Not only is humanity not honest about sin in general, but each of us is in denial concerning our own personal sin.  We tell ourselves that although the world is really messed up, I am not so bad.  When things go bad around us, we reply, Its not my fault! Even though the sin clearly belongs to us, we point at others and blame them.  We follow in the footsteps of Adam who blamed God for creating a defective woman.

John the Baptist comes along and points his bony finger in your face.  His message is that you are a sinner.  You are the one who is guilty.  You need to repent.  Stop blaming everyone else for your problems.  If you try to hide your sin, its infection will only spread.  Eventually, it will kill you not just here on this earth, but forever in eternity.  You deny your own sin at your peril.

Like John, all the faithful prophets of old and all faithful pastors warn us of sin, but this is no good for us if we reject the warning.  Just as the Japanese attack on Pearl Harbor was devastating partly because an untrained army lieutenant didnt know what to do with the warning he received, so the warning that we heard from John in todays Gospel does us no good if we reject it.

If you could ask a survivor of the attack on Pearl Harbor, he would tell you that he would have given anything to receive the warning that the Japanese military was on the way.  Such a warning had the potential to save thousands of lives.

In a similar way, the hearer should be grateful for pastors who warn of sin.  Sadly, that is not the case.  So often the warning makes hearers angry instead.  Pastors often hear complaints such as, How dare you tell me that I am a sinner?  How dare you tell me that I deserve eternal punishment forever in hell?

Yet faithful pastors simply want to do what the RADAR operators wanted to do for Pearl Harbor warn of the attack of the enemy.  They simply want the Holy Spirit to take their hearers toward the solution to the problem.  They simply want the Holy Spirit to make their hearers aware that that their primary problem is their own sin that all their other problems find their root in that sin.

John the Baptist calls on you to trust the Messiah and repent!  Get your sins out in the open.  Confess them to almighty God.  Rely on His mercy.  Look to the forgiveness of sins you received through baptism.  If you have not yet received baptism, then be baptized for the forgiveness of sins!

John was the fore runner of Jesus Christ.  He prepared the way.  He pointed to the one who would follow him.  After me comes he who is mightier than I, the strap of whose sandals I am not worthy to stoop down and untie. 8 I have baptized you with water, but he will baptize you with the Holy Spirit. John exhorted his followers to believe in the Messiah who was to come.

This mighty savior is no one other than Jesus Christ.  He is the one whom the prophets proclaimed and He is the one in whom they believed.  This mighty savior is the solution to our problem of sin.  He is the one who earned forgiveness for our sins and offers that forgiveness to us for free.  He is the one who makes us holy in Gods sight.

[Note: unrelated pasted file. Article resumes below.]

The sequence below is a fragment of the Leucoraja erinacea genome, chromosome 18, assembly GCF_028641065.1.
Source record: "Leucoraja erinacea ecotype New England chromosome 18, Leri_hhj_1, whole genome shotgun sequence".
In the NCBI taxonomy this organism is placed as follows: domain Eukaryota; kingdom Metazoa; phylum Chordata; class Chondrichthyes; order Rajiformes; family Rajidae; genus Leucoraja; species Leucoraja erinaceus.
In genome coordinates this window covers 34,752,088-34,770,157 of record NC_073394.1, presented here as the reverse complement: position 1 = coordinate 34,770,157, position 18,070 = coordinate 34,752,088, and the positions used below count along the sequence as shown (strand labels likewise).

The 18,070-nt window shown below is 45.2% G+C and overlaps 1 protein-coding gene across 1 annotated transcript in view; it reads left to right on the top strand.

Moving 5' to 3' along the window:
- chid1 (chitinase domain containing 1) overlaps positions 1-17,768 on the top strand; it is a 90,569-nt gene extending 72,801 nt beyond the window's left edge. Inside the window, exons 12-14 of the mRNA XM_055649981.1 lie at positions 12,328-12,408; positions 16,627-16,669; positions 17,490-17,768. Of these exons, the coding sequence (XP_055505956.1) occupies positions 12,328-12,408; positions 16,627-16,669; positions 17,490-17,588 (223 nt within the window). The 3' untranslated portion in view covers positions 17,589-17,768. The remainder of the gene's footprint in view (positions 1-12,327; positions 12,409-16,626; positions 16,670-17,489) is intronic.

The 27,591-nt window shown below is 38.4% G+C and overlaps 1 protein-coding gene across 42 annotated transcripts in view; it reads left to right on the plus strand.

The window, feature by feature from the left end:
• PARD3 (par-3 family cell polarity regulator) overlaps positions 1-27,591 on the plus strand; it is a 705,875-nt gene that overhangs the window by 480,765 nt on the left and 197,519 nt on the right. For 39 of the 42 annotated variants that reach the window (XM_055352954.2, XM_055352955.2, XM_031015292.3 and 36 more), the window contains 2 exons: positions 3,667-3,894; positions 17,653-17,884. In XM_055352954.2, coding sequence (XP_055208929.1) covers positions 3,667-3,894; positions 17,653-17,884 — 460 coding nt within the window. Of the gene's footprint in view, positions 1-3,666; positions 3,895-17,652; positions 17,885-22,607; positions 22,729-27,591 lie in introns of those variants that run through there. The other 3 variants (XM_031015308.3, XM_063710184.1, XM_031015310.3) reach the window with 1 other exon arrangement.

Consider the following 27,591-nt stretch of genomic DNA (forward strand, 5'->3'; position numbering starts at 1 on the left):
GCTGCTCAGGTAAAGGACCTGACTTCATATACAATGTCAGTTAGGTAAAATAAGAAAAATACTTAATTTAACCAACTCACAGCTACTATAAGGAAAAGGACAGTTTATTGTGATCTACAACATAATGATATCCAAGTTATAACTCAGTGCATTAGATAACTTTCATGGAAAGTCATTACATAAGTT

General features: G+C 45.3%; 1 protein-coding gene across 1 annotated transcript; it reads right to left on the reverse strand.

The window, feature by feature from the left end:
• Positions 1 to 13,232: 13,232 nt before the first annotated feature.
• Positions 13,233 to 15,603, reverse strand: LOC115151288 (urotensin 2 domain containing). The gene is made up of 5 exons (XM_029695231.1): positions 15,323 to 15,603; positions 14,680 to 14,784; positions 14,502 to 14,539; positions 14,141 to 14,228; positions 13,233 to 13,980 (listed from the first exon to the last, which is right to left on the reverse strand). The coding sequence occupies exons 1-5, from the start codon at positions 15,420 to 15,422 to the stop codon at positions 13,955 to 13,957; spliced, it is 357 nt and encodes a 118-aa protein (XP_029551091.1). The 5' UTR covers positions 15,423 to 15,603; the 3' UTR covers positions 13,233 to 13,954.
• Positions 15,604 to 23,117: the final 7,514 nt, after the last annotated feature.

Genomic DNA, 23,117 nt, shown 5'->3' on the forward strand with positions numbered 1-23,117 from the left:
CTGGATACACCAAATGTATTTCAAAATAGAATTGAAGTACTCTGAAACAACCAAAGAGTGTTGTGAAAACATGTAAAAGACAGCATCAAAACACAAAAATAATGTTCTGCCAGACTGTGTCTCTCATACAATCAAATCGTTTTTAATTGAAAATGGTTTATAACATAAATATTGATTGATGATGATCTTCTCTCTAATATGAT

How did He do this?  As mighty as Jesus is, He demonstrated His might in weakness.  Even though we are not worthy to touch His feet, He allowed mere men to nail Him to a cross.  It was from the apparent weakness of that cross that Jesus demonstrated His greatest might.  In the apparent defeat of death, Christ conquered death.  He became the solution for sin by taking our sin onto Himself and paying the price for it.  It is only through Him that we receive the forgiveness of sins.

Suppose the RADAR warning would have been successful on that December 7 73 years ago.  Suppose the innocent could have found shelter.  Suppose the military could have mounted a defense.  Many of the people who died in that attack would have lived instead.

Now suppose there was a person who thought the attack was a hoax.  Suppose that person refused to take shelter.  Suppose that person died.  That person would be dead because of his own foolishness.  He would be dead because he rejected the warning of attack and the opportunity of shelter.

Just as the Holy Spirit makes us aware of our sin, He also makes us aware of the savior and creates faith in us so that we can receive His salvation.  Some people reject the Holy Spirits gift of faith.  They reject His warning and they reject the salvation of Jesus Christ.  These people are like someone who rejects the warning of the battle and the opportunity for shelter.  They are responsible for their own destruction.

Do not be so foolish.  Listen to Johns warning and repent of your sin.  Listen to Johns offer of salvation and believe in the one who is coming the one whose sandal strap John is not worthy to loosen.  [Acts 16:31] Believe in the Lord Jesus, and you will be saved. Amen